Settling for a compromise?
I haven’t written a post for quite some time and I’d like to talk a bit about my classes and the extent to which Dogme is playing a part.
My blog is called An Experiment with Dogme. In fact, it developed into something more than an experiment and ended up revolutionising my teaching in all the ways I have written about in previous posts.
Essentially, it gave me a huge number of options in my teaching, and the confidence to use them. In fact, I wasn’t a particularly textbook-orientated teacher even before discovering Dogme. I’d always realised that the textbook can never bridge the gap to the outside world, and that the teacher is therefore responsible for bringing real-life into the room and providing genuine reasons to communicate. Even so, Dogme still helped me and gave my ideas/approach legitimacy in my eyes. Realising I was not alone in believing such things, I developed the confidence to teach the way I really wanted to.
It’s for this reason that I object to people claiming ‘there’s no need for Dogme’, ‘it’s just good teaching, nothing more’ and so on. For many (more experienced?) people this will be true, but there will also be many people (especially those who have tended to rely on coursebooks more than myself) for whom the existence of a tangible approach called Dogme has helped to guide improvements in their teaching. Such improvements could come about in another way with time, but Dogme principles seem to me as a quite efficient training vehicle.
Just as it is silly for anyone to claim that Dogme is the only real teaching, or practice the kind of “evangelising” that seems to get people’s backs up, anyone who flat-out rejects Dogme, or dismisses it out of irritation at some of the rhetoric, is failing to acknowledge the many many teachers out there from all different backgrounds who can benefit from a challenge to their existing pedagogical approaches and beliefs.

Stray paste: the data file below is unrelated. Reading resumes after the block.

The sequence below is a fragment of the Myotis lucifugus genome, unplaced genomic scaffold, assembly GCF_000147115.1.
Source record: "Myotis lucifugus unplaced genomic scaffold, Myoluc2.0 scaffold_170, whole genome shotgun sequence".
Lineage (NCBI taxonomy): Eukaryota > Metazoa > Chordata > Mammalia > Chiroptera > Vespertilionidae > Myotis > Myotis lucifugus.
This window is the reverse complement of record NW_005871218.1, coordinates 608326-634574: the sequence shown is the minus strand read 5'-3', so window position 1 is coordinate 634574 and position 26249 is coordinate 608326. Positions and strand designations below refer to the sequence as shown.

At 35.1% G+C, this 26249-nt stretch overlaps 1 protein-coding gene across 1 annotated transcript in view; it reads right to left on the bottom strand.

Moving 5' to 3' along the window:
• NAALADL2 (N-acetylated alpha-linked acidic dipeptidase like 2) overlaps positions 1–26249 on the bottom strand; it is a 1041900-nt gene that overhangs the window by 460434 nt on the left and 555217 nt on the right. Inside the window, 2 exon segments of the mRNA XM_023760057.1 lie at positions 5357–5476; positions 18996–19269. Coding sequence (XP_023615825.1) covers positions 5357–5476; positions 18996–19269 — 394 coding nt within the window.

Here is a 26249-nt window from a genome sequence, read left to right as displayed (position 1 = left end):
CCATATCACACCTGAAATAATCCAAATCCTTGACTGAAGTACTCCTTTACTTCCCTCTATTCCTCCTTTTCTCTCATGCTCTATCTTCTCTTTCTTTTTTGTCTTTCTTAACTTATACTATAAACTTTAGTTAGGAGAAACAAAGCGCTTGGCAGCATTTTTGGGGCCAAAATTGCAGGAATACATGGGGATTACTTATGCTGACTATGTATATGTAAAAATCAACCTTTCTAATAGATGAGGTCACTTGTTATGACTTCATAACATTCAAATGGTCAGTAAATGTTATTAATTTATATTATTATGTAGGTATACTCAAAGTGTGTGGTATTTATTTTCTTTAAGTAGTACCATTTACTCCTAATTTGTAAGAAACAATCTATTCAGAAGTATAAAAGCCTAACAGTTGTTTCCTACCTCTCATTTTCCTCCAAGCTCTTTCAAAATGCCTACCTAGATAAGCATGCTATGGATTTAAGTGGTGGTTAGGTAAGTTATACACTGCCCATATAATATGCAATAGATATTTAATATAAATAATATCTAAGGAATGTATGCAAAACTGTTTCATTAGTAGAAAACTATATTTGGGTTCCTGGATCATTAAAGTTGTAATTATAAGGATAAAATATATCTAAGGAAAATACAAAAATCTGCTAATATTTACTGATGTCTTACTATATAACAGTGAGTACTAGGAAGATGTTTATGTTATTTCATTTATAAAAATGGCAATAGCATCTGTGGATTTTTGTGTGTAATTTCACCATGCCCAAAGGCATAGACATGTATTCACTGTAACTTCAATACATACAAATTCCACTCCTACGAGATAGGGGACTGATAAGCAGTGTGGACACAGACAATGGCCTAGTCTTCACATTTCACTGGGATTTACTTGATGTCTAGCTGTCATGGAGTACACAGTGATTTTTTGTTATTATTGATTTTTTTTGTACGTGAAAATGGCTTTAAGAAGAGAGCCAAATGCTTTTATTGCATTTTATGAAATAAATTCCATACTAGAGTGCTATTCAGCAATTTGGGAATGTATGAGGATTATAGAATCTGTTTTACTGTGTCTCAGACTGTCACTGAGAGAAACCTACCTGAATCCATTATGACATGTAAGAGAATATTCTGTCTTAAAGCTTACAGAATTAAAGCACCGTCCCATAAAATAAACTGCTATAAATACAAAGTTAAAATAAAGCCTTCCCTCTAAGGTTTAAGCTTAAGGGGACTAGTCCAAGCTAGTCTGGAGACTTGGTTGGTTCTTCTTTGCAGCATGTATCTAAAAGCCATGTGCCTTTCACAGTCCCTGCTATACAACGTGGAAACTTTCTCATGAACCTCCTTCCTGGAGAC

So what has happened to me recently? Well, there are two things I’d like to talk about.
Firstly, my Dogme teaching has always had most success with lower levels. Recently, though, I’ve been teaching mostly higher levels. These are learners who have already reached a certain level of proficiency and are comfortable in most aspects of using English. Put simply, I have found that they need to be removed from their comfort zone and given a lot of input from different sources in order to improve. Now, of course, there are Dogme moments abound in my lessons – occasionally we will completely abandon the book if the situation calls for it – but the book does in fact now form the backbone of my teaching. Sure, the book could be better, and I skip a lot of it, but on the whole I find it to be a good solid source of language input and time well spent.
Secondly, my experiments with Dogme have improved my teaching all round, so that when I use the book now I do so much better than before. This, for me, means incorporating a lot of the principles of emergent language and conversation-driven pedagogy in amongst the text book activities. Or, to put it another way, letting the learners’ emerging language needs guide the lesson and fully exploiting the coursebook to achieve this. Since a coursebook can never meet the needs of individual students, my experience with Dogme has really helped me to be able to recognise learners’ needs on a human level. I feel as if by this happy combination my coursebook based teaching has been ‘brought in from the cold’.
I anticipate some responses along the lines of ‘well I can give my classes even more relevant input by using texts or other materials that students have chosen themselves, or that I choose for them’. I sympathise with this, and it makes a lot of sense. However, having done just that for some time, there are a couple of conclusions I’ve come to. Firstly, as Luke Meddings has pointed out, the textbook is part of the reality of the people in the room – it’s been bought and paid for, probably fits in with their expectations of learning, and so consequently warrants being used. Secondly, I find sourcing and exploiting original texts an awful lot of work. Despite all the practice I’ve had at it, and the bank of exercises I’ve built up for exploiting texts, I can never just leave it at that and always spend a lot of time preparing for the lessons and thinking of different ways it could be done. Could it be that I’m work-shy? Trust me, that’s not the case. But I find that given the point about the reality of the textbook, and given my newfound ability to see the wood for the trees, it seems silly not to use it and let it work for you.
So that’s it for now, please leave a comment with your thoughts!
Interestingly, I’ll be changing to some lower level classes next term, so it’ll be interesting to see to what extent this viewpoint remains.